The question of identity; both in a geographical, cultural and personal sense, has always been at the heart of Rushdie's works, and nowhere more so, than in 'East, West'. Containing nine short stories (three from 'East', three from 'West' and three from 'East, West'), this is a book which deals with everything from immigration and religious fanaticism, to the identity of Shakespeare's Yorick, and Neil Sedaka songs; with the results ranging from sublime, to decent. The 'East' stories are of a more straightforward nature than their 'West' counterparts, but are also more successful - bringing together superb imagery, musings on tradition and religion, and creating some memorable characters; whereas the tales of 'West', whilst interesting to analyse and dissect, trip over themselves in a manner slightly too self-conscious and convoluted. That said, they still provide an interesting counterpart to the other two sections, and are far from being without merit, in and of themselves.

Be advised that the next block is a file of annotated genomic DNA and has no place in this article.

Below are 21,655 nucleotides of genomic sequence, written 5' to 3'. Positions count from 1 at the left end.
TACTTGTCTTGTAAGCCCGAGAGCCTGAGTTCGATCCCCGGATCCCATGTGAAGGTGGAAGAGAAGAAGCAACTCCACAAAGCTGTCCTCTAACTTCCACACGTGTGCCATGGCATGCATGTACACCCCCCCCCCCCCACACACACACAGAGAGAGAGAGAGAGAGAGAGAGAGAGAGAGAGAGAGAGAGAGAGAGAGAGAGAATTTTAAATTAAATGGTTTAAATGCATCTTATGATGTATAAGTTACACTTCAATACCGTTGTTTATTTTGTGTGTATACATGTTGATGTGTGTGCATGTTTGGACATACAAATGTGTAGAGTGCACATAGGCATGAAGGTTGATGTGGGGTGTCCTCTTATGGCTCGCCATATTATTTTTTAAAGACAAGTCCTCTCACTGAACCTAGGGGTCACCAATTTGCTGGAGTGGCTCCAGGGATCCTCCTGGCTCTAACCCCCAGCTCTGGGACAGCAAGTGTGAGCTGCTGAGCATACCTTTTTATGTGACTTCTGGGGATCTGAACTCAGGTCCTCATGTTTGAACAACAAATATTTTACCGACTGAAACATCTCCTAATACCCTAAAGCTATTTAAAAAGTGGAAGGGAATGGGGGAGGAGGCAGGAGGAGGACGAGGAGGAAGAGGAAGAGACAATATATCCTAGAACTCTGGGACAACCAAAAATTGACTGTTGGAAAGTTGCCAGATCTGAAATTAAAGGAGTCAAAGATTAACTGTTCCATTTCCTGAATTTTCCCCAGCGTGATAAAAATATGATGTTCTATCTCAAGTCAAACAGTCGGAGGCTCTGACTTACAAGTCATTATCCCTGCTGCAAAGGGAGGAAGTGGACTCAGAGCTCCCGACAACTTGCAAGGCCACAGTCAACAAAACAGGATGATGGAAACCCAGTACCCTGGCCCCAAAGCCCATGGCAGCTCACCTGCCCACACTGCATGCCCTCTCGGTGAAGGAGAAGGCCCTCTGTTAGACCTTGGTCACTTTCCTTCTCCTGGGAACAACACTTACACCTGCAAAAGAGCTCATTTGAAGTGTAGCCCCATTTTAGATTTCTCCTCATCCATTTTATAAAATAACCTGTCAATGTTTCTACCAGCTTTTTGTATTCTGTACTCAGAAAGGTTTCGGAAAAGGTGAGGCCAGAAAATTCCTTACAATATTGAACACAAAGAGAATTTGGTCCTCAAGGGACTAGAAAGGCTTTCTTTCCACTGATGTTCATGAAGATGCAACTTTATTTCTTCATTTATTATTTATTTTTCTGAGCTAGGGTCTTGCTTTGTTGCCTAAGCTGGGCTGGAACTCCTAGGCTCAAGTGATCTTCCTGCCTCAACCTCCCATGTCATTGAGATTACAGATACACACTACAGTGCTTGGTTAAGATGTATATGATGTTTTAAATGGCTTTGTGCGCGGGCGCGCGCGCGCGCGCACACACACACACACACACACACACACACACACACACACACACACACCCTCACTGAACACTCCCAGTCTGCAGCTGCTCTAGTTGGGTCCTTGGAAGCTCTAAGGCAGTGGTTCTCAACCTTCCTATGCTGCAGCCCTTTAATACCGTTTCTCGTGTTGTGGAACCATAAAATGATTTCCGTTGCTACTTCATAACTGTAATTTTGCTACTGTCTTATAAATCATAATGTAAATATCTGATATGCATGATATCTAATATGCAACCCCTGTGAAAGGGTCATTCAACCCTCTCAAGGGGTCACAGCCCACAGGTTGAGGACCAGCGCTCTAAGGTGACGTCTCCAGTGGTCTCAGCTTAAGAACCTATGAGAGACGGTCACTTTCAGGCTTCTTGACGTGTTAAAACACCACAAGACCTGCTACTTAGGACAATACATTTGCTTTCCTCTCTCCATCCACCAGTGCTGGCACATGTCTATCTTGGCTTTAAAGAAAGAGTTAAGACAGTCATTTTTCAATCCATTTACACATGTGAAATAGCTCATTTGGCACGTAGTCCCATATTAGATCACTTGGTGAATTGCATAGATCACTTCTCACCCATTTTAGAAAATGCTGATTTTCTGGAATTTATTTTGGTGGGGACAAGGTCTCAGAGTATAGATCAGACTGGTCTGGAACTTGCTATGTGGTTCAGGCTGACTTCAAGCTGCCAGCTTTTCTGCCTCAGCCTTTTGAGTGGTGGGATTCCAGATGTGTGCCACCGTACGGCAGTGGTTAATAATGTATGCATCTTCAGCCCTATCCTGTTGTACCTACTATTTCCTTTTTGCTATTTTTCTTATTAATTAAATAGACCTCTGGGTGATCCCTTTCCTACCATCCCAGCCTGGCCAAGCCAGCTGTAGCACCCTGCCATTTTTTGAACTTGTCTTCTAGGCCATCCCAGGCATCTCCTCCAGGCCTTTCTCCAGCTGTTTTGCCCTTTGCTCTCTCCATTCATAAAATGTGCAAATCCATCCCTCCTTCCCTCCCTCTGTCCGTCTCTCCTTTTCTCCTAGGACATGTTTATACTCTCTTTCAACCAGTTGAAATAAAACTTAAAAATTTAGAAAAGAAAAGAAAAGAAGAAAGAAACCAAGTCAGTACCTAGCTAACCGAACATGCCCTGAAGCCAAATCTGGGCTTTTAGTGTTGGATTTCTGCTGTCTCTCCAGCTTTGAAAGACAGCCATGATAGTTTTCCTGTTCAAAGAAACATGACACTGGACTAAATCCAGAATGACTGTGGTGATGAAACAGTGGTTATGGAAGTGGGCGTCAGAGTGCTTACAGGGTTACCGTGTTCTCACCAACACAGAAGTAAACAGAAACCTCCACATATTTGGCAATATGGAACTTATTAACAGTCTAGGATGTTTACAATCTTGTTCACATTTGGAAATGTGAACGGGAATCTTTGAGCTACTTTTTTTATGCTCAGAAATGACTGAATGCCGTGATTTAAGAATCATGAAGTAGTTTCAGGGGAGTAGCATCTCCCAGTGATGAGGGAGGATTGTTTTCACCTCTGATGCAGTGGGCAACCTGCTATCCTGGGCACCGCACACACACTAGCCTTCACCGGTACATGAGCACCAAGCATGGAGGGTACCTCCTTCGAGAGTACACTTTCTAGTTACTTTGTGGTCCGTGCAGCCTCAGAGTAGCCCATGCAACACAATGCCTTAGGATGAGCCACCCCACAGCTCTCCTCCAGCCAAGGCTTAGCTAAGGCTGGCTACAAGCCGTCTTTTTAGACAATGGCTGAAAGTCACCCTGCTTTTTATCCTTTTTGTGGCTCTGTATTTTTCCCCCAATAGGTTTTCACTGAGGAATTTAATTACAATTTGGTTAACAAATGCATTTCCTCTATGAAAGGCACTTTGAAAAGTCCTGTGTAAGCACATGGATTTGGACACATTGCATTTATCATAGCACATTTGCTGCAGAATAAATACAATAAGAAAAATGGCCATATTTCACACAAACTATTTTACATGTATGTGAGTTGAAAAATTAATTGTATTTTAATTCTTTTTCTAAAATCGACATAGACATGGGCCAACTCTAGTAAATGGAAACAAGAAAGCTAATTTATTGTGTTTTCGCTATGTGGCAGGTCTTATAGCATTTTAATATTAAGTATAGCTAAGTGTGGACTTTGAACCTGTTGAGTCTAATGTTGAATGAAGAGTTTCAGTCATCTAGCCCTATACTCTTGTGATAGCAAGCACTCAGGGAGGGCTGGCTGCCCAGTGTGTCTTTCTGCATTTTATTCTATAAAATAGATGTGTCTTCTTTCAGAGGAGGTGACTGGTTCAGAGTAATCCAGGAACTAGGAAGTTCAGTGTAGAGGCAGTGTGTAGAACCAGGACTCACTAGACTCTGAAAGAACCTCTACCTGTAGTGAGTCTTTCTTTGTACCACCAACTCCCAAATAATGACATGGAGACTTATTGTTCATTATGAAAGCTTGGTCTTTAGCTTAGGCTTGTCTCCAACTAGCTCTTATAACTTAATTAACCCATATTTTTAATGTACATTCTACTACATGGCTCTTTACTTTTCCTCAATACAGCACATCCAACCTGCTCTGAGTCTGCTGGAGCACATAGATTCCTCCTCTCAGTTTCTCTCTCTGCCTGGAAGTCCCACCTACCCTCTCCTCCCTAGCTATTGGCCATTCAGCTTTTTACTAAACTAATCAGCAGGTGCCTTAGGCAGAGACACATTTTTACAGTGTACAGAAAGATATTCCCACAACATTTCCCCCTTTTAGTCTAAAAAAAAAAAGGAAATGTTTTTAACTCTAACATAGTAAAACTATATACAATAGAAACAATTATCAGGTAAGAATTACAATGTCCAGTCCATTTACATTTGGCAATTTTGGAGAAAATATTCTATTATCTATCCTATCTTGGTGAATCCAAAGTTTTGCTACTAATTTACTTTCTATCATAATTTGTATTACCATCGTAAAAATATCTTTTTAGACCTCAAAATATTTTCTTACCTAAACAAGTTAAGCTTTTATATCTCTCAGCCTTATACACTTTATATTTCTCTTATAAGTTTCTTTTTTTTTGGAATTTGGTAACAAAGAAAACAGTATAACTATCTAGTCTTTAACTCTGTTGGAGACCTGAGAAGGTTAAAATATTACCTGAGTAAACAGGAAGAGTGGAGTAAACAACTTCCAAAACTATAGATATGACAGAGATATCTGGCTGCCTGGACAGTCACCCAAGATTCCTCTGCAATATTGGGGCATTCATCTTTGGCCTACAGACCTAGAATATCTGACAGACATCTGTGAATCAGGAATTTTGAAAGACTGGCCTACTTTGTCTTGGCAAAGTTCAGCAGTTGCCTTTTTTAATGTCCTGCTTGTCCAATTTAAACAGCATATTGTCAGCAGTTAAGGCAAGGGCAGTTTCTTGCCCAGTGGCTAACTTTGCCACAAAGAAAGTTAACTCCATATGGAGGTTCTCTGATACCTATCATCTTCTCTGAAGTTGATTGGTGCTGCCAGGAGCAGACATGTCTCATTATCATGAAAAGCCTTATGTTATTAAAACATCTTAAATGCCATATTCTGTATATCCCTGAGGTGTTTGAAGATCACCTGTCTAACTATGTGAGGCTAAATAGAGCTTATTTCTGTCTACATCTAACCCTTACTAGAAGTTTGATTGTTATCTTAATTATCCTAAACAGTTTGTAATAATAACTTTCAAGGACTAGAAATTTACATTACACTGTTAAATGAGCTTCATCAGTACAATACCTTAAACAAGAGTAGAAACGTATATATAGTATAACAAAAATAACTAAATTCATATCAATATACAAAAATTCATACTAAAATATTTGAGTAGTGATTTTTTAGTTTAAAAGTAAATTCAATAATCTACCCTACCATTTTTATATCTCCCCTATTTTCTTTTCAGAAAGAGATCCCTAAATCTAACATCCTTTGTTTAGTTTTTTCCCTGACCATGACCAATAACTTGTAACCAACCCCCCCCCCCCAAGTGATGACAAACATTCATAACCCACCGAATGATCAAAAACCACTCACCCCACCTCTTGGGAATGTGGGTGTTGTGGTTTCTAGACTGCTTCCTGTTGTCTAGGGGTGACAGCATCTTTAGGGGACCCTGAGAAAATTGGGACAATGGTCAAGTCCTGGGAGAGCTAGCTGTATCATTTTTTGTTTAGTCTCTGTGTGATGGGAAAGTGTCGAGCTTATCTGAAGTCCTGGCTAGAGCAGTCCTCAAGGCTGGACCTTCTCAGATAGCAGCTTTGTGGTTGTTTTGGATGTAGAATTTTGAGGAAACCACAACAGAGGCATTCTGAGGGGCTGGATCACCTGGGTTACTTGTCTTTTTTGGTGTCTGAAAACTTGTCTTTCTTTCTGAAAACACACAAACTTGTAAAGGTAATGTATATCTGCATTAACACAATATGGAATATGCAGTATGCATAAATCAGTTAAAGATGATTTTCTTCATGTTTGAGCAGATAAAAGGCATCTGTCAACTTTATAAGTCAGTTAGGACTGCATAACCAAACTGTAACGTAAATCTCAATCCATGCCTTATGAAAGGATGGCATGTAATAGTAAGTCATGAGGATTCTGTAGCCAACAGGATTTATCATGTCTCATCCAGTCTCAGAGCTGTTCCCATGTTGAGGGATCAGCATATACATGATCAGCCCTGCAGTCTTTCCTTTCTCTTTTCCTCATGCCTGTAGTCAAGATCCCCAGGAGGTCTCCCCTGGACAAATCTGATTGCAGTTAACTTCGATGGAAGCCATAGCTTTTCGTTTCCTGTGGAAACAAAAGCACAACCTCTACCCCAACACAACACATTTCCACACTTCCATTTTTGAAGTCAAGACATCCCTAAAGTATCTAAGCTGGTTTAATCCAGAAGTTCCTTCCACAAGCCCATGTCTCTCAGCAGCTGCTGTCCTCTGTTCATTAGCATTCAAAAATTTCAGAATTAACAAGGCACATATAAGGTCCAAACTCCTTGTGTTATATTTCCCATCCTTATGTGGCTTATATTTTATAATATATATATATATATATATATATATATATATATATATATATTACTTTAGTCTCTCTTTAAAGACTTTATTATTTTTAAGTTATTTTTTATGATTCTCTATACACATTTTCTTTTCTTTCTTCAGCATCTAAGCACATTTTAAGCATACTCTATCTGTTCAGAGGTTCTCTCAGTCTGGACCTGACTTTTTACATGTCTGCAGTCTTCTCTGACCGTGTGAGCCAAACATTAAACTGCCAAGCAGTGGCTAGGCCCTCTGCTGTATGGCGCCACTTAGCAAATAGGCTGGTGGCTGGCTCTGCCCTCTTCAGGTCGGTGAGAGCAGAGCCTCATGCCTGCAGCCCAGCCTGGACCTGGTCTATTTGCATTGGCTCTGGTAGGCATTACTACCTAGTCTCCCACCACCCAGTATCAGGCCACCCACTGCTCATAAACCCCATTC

The final of the book's three sections, 'East, West', is definitely the book's best; especially 'The Courter', the final and longest tale, which deals primarily with the unspoken love between the brain-damaged 'Mixed-Up', and the Indian migrant 'Certainly Mary', as well as it's narrator's own teenage heartbreaks, set to a soundtrack of Sam Cooke singles and Roy Orbison's soulful vocals. Fans of Rushdie will undoubtedly find much to like in 'East, West', even if it understandably lacks some of the epicly powerful scope and oustanding characterisation seen in longer texts, such as 'Midnight's Children' and 'Shalimar the Clown'. For the uninitiated, this is also a good place to begin with Rushdie's works, a book that is readable, thought-provoking, and characteristic of Rushdie's idiosyncratic style.